Mary’s Wardrobe

No spoilers, but just a quick insight of the talk I’m giving tomorrow about Mary Queen of Scots’ Wardrobe.

Blair-smallSometime late last year, Loura Brooks of Edinburgh University’s Open Studies launched the idea of a combined course on Mary Queen of Scots to coincide with the major exhibition being held this summer at the National Museum of Scotland.  Above, you can see the cover of the exhibition catalogue by Rosalind Marshall.  There’s plenty of time to see the exhibition since it runs until 17 November.

The course is called “Mary Queen of Scots: From Every Angle“, and it covers… well, most of the important facets of her life: politics and religion, her image, jewellery and costume.

My contribution on Mary’s wardrobe will focus on the fabrics and their production, the tailoring and fashions of Mary’s time, as well as the rituals of dressing and undressing, and the care of clothes and, moreover, their reuse.

During the years she spent at the French court Mary became accustomed to the very best of elite fashion and the richest fabrics.  By the mid-sixteenth century some of these silks, velvets and brocades were being manufactured in France, but many continued to be imported from Italy, where exceptionally skilled Florentine, Genoese and Venetian spinners and weavers had produced these complex fabrics since the fourteenth century (think of the dresses in Ghirlandaio’s frescos for the Tornabuoni chapel, late fifteenth century).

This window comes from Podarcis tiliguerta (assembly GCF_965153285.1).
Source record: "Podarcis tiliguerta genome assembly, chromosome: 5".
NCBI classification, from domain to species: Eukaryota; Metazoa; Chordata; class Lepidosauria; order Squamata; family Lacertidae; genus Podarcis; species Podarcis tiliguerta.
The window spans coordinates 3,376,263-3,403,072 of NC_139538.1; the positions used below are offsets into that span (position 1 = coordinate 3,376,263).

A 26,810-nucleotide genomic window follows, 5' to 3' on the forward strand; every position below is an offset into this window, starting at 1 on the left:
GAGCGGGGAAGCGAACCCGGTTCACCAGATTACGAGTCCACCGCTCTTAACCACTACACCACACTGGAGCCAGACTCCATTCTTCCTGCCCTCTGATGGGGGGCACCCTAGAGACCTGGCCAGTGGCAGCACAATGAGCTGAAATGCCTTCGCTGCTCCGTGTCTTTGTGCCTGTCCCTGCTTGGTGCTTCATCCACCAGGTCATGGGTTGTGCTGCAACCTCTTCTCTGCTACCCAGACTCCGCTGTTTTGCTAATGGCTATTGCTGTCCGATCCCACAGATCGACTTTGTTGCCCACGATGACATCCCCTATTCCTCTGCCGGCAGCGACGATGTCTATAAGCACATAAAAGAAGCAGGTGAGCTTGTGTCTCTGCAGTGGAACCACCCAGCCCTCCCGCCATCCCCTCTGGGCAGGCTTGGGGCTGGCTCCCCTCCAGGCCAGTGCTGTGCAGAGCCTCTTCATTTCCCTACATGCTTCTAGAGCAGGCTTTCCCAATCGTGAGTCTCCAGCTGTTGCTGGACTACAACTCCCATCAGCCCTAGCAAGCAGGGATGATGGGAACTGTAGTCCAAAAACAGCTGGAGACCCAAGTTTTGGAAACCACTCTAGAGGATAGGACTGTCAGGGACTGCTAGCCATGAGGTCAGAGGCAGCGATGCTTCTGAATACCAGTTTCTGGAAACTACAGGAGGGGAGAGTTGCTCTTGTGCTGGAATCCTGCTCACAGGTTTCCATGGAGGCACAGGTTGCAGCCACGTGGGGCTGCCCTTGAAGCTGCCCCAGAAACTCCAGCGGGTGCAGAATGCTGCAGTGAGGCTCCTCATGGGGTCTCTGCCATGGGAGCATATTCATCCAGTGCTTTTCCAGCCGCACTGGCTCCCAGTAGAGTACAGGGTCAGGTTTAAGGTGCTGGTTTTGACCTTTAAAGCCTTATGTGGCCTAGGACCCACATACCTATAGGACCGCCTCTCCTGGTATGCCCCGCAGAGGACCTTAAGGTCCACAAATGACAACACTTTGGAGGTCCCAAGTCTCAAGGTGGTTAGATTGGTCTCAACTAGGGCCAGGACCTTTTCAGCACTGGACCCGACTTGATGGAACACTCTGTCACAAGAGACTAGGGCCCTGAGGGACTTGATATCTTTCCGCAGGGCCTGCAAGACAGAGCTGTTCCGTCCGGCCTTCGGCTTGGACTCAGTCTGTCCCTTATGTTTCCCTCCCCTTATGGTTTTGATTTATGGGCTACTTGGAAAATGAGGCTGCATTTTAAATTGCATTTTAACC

TornabuoniMary brought her French wardrobe with her to Edinburgh and when she arrived in 1561 her subjects had never seen such costly and fabulously embellished garments: some years later, Bishop Lesley commented that,

“Attour the Quenes Hienes fornitour, hingingis, and appareill, quhilk wes schippit at Newheavin and careit in Scotland, was also, in hir awin cumpanye transportit with hir Majestie in Scotland, mony costlye jewells and goldin wark, precious stanis, orient pearle, maist excellent of any that was in Europe, and mony coistly abilyeamentis for hir body, with meikill silver wark of coistlye cupbordis, cowpis, plaite.” (History of Scotland)

Those costly garments were restricted to the nobility by detailed sumptuary legislation, but in Mary’s case such ostentation and display, although expected of royalty, nonetheless attracted the criticism of John Knox, who was always ready to pen stinging remarks aimed directly at a woman whose rule, or regiment, he deemed immoral.  Such finery and “superfluous apparell”, he wrote, was evidence of the “stinking pryd of wemen”!

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